Figure 2: Creatine Phosphate Regenerates ATP
We always have some creatine phosphate in our muscles, even if you don’t take creatine as a supplement. However, taking creatine as a supplement can help increase your phosphocreatine stores, which can help increase the amount of ATP available during exercise. In essence, creatine works by helping you have more ATP to fuel exercise, which might help you get 1-2 more repetitions at the end of a set. By helping to boost your overall performance in the gym, creatine contributes to better muscle growth and strength over time.
For example, in this study (PMID: 29214923) participants performed 4 days of resistance training per week and trained each muscle group 2x per week. Half of the participants received a creatine supplement while the other half received a placebo. The results showed that those who were supplemented with creatine experienced significantly greater muscle hypertrophy in both the upper and lower body compared to placebo even though their training regimen was the same.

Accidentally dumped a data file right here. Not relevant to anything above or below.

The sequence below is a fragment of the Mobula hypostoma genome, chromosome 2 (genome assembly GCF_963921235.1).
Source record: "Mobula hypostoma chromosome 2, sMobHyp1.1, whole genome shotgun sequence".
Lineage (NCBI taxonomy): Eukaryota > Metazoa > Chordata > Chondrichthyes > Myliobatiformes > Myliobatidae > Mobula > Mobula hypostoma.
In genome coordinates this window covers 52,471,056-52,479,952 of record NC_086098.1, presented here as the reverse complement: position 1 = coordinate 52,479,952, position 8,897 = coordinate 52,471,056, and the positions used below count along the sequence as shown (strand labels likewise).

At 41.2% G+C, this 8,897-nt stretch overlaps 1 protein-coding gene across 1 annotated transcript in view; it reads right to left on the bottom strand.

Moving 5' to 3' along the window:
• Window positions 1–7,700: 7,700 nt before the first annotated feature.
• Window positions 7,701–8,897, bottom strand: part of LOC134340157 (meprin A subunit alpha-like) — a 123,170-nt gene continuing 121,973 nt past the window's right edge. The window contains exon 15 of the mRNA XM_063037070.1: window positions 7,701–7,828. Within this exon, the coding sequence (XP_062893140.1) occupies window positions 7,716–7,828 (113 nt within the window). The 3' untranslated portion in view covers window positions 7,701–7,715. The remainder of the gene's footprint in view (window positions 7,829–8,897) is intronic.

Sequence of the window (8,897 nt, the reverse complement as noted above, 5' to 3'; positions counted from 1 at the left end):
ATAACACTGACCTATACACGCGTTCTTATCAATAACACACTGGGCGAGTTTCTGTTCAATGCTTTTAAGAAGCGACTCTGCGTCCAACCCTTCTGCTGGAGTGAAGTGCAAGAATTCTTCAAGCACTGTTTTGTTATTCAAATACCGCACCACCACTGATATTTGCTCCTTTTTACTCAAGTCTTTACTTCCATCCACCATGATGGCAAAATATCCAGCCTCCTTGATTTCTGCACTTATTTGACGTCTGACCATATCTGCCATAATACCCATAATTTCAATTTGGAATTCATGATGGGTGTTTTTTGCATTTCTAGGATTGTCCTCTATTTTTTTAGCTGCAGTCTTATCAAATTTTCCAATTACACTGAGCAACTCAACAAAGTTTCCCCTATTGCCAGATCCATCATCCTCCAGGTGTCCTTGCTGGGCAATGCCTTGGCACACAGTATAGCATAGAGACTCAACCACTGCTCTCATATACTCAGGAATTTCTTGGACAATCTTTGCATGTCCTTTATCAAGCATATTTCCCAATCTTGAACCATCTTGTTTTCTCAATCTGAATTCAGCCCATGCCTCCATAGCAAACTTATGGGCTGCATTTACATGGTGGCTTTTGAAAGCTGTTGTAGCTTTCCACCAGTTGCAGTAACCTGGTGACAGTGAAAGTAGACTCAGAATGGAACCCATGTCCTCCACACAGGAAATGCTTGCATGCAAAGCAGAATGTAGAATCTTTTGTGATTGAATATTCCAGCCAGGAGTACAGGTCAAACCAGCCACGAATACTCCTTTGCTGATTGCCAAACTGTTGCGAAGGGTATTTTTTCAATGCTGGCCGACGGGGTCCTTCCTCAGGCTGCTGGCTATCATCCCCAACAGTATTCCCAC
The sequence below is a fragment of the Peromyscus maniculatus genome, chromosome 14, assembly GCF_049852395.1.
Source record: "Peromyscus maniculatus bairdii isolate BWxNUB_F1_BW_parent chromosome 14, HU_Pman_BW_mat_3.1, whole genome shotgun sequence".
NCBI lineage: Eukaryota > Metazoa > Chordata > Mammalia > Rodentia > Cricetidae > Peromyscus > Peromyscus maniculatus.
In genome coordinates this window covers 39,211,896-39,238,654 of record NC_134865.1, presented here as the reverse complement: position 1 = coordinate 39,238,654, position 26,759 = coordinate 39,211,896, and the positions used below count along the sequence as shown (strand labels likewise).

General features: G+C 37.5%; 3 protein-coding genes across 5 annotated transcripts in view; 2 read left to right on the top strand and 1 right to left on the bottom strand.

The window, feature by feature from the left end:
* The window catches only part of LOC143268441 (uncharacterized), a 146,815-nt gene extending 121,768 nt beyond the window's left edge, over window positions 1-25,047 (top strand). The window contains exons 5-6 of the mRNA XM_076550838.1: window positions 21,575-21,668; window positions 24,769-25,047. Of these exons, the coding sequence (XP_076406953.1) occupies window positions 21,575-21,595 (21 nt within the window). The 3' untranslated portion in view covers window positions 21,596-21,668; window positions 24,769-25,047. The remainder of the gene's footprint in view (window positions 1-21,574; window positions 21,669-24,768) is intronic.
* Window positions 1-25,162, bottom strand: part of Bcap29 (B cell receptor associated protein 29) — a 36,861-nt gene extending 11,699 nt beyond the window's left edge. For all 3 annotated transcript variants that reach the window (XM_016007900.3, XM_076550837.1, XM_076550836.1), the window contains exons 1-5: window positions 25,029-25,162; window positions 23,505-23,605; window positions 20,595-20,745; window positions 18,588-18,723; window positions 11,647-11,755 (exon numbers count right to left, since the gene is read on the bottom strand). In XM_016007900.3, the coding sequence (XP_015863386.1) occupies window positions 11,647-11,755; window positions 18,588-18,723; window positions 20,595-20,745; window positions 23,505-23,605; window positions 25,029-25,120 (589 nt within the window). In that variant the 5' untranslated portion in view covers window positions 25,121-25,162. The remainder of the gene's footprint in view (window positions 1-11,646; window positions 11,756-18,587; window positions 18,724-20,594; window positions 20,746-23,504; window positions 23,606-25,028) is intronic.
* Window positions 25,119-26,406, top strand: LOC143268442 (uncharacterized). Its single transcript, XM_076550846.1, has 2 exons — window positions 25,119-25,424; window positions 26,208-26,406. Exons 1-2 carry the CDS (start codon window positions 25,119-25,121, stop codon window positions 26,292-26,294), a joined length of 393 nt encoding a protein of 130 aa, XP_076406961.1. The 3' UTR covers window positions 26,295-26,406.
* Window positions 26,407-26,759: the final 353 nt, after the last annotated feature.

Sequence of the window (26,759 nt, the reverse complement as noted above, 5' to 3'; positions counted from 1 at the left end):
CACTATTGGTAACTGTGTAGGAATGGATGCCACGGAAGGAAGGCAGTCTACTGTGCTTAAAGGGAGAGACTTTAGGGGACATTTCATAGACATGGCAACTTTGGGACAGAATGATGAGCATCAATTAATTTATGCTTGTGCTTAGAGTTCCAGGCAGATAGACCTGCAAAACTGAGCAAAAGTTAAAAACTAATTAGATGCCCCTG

Figure 3: Creatine Supplementation Results in Greater Muscle Hypertrophy in both the Upper and Lower Body
Similarly, this 2020 study published in Nutrients (PMID: 32599716) had participants resistance train for six weeks and again half the participants were supplemented with creatine while the other half were provided a placebo. Instead of assessing muscle hypertrophy though, the researchers looked at changes in muscle strength and demonstrated that creatine supplementation resulted in significantly greater strength improvements in both lower and upper body exercises like the leg press and chest press (see below).
Figure 4: Creatine Supplementation Increased 1RM strength to a Greater Degree than Placebo
These are just two of the many studies that show the benefits of creatine supplementation for strength and hypertrophy. There is no doubt that supplementing with creatine will help you make better gains over time.
What is the best form of creatine?
There are a bunch of different types of creatine. Creatine HCL, Creatine ethyl ester, super creatine, buffered creatine, and the list goes on. But we're here to tell you that all of these are bullsh*t. Supplement companies just try to sell “new forms of creatine” to set themselves apart for marketing purposes and to sell more of their product. The most well-studied form of creatine is creatine monohydrate. That’s all you need. It’s also the cheapest form of creatine; all of those other forms of creatine tend to be more expensive. On top of all that, there’s absolutely no scientific evidence that any of these forms of creatine are more effective for growing muscle and improving strength than creatine monohydrate long-term.